Kobo Aura H2O (2017) Teardown Reveals There’s No Internal Card Slot

Kobo's newest ereader ships without an external card slot, limiting the average user to only 8GB of storage. That's just not enough for everyone, which why some Kobo owners have taken to cracking open their device and replacing the internal microSD card found on some models.

Alas, that won't be possible on the Aura H2O (2017).

I cracked open my unit today and found that there is no internal card slot:

Kobo Aura H2O (2017) Teardown Reveals There's No Internal Card Slot e-Reading Hardware Kobo

This was to be expected; the Kobo Aura H2O (2017) uses a waterproofing process that involves coating the internal electronics with a water-resistant goo.

The Aura One uses a similar process, and so does the after-market Kindle from Waterfi. That process doesn't work with card slot, which is why the new Kobo Aura H2O (and the Aura One) don't have card slots of any kind.

It's a shame, but also one we were expecting.

Nate Hoffelder

View posts by Nate Hoffelder
Nate Hoffelder is the founder and editor of The Digital Reader: He's here to chew bubble gum and fix broken websites, and he is all out of bubble gum. He has been blogging about indie authors since 2010 while learning new tech skills at the drop of a hat. He fixes author sites, and shares what he learns on The Digital Reader's blog. In his spare time, he fosters dogs for A Forever Home, a local rescue group.

4 Comments

  1. Byrdie4 May, 2017

    So glad now I bought the original H20 when I did, had I waited I probably would have been stuck with one of these new card-less wonders. I really don’t need extreme waterproofing, nor a “Comfort light’ or whatever it’s called that turns my screen a nauseating, migraine-inducing color at the expense of the extra 32 gigs of storage I get from just dropping in an SD card.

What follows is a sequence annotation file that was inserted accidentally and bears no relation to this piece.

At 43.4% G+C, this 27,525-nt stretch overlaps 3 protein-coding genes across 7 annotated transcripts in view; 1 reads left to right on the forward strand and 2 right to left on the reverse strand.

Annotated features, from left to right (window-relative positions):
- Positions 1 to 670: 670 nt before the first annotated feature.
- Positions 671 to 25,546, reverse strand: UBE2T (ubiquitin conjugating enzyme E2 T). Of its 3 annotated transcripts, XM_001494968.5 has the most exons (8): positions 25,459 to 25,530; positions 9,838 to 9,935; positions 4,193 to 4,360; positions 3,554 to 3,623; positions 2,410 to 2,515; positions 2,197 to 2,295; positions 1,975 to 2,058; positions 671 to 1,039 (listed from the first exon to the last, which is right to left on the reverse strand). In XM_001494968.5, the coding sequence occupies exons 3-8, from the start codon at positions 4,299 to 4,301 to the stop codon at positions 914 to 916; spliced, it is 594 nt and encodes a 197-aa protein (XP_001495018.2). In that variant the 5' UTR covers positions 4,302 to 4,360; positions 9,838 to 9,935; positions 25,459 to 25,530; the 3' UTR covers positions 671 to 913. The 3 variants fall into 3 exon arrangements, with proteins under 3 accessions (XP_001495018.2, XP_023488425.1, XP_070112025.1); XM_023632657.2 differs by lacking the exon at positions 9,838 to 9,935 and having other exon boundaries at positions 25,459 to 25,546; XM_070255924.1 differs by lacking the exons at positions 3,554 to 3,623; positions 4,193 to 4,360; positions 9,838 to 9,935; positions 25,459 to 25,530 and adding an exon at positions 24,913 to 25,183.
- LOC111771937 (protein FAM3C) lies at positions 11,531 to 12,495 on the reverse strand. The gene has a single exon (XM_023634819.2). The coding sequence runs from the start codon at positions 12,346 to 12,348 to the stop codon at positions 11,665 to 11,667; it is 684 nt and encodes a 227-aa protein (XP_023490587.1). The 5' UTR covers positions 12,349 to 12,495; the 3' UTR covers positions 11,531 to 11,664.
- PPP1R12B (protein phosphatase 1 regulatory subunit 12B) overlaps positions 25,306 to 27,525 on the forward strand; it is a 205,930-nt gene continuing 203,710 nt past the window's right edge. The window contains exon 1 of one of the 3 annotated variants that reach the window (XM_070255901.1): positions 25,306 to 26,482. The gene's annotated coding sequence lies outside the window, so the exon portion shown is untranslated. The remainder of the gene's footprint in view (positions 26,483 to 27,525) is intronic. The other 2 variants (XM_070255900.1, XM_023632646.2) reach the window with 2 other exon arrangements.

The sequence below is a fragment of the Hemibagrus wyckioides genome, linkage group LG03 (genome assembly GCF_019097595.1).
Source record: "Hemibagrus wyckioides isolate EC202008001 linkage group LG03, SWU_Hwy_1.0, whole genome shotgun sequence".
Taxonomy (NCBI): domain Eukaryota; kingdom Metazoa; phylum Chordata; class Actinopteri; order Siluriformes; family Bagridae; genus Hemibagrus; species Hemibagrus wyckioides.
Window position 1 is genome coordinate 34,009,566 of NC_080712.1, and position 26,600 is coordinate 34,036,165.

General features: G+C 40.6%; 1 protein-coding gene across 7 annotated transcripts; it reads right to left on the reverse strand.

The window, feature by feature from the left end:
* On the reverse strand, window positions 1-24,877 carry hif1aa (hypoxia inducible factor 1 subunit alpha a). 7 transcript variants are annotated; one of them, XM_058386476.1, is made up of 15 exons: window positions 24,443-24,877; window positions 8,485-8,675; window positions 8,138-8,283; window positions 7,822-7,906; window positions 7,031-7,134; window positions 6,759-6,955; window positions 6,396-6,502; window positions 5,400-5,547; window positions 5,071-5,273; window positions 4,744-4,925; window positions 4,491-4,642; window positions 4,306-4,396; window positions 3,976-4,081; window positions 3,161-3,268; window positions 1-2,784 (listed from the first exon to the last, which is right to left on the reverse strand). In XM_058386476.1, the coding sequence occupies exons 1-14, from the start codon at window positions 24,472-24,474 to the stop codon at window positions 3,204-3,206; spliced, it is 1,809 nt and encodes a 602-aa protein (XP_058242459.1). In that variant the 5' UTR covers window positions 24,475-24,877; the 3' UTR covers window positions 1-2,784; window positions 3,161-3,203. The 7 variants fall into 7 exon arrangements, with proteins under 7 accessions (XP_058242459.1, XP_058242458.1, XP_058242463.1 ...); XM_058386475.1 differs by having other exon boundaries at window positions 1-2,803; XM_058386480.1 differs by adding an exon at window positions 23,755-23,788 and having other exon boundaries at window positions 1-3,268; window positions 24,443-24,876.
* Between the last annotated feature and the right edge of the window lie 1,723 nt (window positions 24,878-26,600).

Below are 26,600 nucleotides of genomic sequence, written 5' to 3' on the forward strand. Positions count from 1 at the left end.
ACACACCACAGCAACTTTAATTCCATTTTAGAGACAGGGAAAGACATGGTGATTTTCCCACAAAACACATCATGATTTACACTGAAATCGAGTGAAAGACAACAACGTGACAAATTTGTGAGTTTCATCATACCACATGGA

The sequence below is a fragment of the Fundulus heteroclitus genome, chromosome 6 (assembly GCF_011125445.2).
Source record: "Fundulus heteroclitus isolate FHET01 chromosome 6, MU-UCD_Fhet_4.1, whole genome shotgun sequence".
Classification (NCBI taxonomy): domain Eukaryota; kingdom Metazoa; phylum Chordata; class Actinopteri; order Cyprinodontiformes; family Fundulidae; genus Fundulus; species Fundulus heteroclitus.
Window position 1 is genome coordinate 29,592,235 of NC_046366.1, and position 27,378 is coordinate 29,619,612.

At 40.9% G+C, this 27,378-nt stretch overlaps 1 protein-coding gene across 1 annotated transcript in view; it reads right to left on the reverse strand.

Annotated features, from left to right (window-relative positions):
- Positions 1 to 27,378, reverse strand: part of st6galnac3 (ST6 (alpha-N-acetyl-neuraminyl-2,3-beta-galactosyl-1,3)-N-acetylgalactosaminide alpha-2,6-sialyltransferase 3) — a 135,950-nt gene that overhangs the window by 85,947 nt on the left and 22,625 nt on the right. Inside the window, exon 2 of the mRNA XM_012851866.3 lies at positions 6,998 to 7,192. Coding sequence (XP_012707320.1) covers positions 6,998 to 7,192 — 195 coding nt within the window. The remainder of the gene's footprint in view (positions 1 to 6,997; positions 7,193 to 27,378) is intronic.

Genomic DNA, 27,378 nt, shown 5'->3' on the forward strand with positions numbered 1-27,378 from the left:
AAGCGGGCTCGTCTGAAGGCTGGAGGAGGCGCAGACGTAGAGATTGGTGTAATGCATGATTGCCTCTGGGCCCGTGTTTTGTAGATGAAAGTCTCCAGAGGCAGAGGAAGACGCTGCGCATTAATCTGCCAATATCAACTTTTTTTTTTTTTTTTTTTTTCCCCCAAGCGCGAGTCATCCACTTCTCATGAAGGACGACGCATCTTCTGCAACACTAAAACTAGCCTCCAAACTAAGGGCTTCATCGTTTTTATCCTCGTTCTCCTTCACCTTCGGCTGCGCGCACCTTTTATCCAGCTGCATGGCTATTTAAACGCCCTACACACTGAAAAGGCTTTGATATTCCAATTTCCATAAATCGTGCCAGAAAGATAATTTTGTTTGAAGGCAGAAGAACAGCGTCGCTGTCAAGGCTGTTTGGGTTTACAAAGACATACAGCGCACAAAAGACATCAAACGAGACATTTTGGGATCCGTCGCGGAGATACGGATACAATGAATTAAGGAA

Reply
    1. BDR5 May, 2017

      I’ve both a gen1 H20 and an Aura One and the Aura One is a *much* better device; thanks in large part to that “nauseating” Comfort Light.

      What you’ve probably seen are pictures of the screen at max brightness, max natural light which turns the screen orange. Reduce both settings, though, and you can choose between a variety of color temperatures; none of which are “nauseating”. Kobo promotes this feature for nighttime reading but that’s not how I use it — I sit before a (huge) 4-monitor array blasting blue light into my eyes well into the night and I have zero trouble sleeping. What the natural light setting is useful for is adjusting the front light color to your liking, from cooler blues to warmer yellows. You can’t do that with any other e-reader and it makes a *huge* difference; it’s really quite remarkable.

      As for storage, I suppose if I included PDF’s on the KA1 I might go over the 8GB limit but the native reader is *so* awful with PDF’s that there’s really no point. The 6+ GB of available storage is plenty for my (pretty extensive) collection of epubs. PDF’s are better read on a backlit tablet

      Reply
  2. Tarwin4 May, 2017

    Until they update their CPU and RAM, I’m fine without a memory card. Whenever I used one it would slow down to a crawl if I filled it up g and if you’re not filling it you what’s the point of using it. Of course it also depends on your use case. If you have some mega-sized files it probably won’t allow down like when you use thousands of small files.

    Reply
    1. BDR5 May, 2017

      Personally, I’ve never experienced a slow-down with either the H20 or an older generation Nook; nearly filled sdcards in both. The cards vary in speed so maybe you were using a slow one although it’s not *supposed* to make much difference in an e-reader.

      I’ve heard the original Kindle had that problem but that was probably due more to the crappy indexing/file system that Amazon continues to use to this day than the sdcard itself. Fill up *any* Kindle’s on-board storage and it slows to a crawl. That’s not the case with Kobos or Nook (at least, not the *old* gen Nooks that I’ve used).

      Reply

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